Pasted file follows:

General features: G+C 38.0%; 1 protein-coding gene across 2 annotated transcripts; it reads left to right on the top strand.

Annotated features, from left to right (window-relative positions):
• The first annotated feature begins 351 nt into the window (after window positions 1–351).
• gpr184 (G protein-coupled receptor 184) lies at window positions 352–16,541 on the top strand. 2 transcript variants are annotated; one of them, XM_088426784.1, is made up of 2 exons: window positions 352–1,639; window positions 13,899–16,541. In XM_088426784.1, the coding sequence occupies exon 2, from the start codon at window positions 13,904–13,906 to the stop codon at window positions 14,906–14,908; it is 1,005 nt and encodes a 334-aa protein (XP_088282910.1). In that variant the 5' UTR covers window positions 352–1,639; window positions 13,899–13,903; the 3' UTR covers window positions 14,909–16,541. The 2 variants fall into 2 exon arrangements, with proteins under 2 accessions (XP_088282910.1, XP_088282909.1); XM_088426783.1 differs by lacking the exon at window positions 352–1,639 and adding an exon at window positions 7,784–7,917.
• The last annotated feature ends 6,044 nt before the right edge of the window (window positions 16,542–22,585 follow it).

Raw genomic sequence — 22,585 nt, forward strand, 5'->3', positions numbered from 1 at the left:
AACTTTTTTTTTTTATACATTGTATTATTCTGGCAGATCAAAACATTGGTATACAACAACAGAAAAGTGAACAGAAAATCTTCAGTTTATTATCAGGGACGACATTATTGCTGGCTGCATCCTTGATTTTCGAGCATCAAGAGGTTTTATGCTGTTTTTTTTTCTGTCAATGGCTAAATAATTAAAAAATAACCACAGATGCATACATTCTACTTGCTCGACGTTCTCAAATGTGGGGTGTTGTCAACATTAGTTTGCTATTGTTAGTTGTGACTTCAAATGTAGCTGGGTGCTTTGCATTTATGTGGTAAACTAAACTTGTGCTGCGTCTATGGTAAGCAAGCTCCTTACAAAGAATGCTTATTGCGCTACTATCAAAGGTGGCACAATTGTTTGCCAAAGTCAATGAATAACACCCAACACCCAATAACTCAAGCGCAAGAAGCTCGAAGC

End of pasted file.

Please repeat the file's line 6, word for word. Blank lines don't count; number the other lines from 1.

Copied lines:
Raw genomic sequence — 22,585 nt, forward strand, 5'->3', positions numbered from 1 at the left: